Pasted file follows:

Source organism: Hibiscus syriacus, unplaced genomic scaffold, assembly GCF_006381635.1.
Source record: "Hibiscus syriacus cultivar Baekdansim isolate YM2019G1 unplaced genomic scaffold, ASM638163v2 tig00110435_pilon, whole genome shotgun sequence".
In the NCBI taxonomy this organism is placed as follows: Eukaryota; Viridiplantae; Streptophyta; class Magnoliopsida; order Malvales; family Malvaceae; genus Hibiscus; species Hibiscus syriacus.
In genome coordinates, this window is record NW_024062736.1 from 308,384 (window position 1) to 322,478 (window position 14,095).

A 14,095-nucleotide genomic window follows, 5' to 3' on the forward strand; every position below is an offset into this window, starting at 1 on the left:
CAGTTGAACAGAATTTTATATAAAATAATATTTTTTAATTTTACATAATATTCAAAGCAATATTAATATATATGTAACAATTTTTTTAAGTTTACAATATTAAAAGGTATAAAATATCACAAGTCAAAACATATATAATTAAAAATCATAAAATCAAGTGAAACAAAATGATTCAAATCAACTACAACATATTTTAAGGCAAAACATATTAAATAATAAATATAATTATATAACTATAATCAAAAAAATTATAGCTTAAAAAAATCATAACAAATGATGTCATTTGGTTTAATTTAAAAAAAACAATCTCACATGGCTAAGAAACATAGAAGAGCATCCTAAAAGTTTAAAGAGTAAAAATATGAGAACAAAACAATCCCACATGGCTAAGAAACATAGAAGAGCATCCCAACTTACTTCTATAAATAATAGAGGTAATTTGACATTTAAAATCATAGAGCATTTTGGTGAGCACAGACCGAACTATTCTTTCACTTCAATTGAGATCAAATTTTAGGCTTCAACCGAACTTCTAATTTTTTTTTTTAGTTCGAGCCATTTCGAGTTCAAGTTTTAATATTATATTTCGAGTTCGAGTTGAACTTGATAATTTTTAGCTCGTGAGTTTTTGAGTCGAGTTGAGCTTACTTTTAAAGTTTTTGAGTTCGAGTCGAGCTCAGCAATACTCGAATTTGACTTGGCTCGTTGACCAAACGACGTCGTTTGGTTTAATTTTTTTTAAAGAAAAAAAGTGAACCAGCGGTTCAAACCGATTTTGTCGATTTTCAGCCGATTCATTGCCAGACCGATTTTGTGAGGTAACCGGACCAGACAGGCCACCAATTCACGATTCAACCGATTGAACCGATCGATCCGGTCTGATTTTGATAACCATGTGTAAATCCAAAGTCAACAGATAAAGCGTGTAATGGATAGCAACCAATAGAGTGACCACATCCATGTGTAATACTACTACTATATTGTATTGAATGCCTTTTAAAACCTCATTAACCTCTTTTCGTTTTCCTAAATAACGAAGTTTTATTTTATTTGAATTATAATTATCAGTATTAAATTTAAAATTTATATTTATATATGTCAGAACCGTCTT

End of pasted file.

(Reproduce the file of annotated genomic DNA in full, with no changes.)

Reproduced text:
Source organism: Hibiscus syriacus, unplaced genomic scaffold, assembly GCF_006381635.1.
Source record: "Hibiscus syriacus cultivar Baekdansim isolate YM2019G1 unplaced genomic scaffold, ASM638163v2 tig00110435_pilon, whole genome shotgun sequence".
In the NCBI taxonomy this organism is placed as follows: Eukaryota; Viridiplantae; Streptophyta; class Magnoliopsida; order Malvales; family Malvaceae; genus Hibiscus; species Hibiscus syriacus.
In genome coordinates, this window is record NW_024062736.1 from 308,384 (window position 1) to 322,478 (window position 14,095).

A 14,095-nucleotide genomic window follows, 5' to 3' on the forward strand; every position below is an offset into this window, starting at 1 on the left:
CAGTTGAACAGAATTTTATATAAAATAATATTTTTTAATTTTACATAATATTCAAAGCAATATTAATATATATGTAACAATTTTTTTAAGTTTACAATATTAAAAGGTATAAAATATCACAAGTCAAAACATATATAATTAAAAATCATAAAATCAAGTGAAACAAAATGATTCAAATCAACTACAACATATTTTAAGGCAAAACATATTAAATAATAAATATAATTATATAACTATAATCAAAAAAATTATAGCTTAAAAAAATCATAACAAATGATGTCATTTGGTTTAATTTAAAAAAAACAATCTCACATGGCTAAGAAACATAGAAGAGCATCCTAAAAGTTTAAAGAGTAAAAATATGAGAACAAAACAATCCCACATGGCTAAGAAACATAGAAGAGCATCCCAACTTACTTCTATAAATAATAGAGGTAATTTGACATTTAAAATCATAGAGCATTTTGGTGAGCACAGACCGAACTATTCTTTCACTTCAATTGAGATCAAATTTTAGGCTTCAACCGAACTTCTAATTTTTTTTTTTAGTTCGAGCCATTTCGAGTTCAAGTTTTAATATTATATTTCGAGTTCGAGTTGAACTTGATAATTTTTAGCTCGTGAGTTTTTGAGTCGAGTTGAGCTTACTTTTAAAGTTTTTGAGTTCGAGTCGAGCTCAGCAATACTCGAATTTGACTTGGCTCGTTGACCAAACGACGTCGTTTGGTTTAATTTTTTTTAAAGAAAAAAAGTGAACCAGCGGTTCAAACCGATTTTGTCGATTTTCAGCCGATTCATTGCCAGACCGATTTTGTGAGGTAACCGGACCAGACAGGCCACCAATTCACGATTCAACCGATTGAACCGATCGATCCGGTCTGATTTTGATAACCATGTGTAAATCCAAAGTCAACAGATAAAGCGTGTAATGGATAGCAACCAATAGAGTGACCACATCCATGTGTAATACTACTACTATATTGTATTGAATGCCTTTTAAAACCTCATTAACCTCTTTTCGTTTTCCTAAATAACGAAGTTTTATTTTATTTGAATTATAATTATCAGTATTAAATTTAAAATTTATATTTATATATGTCAGAACCGTCTT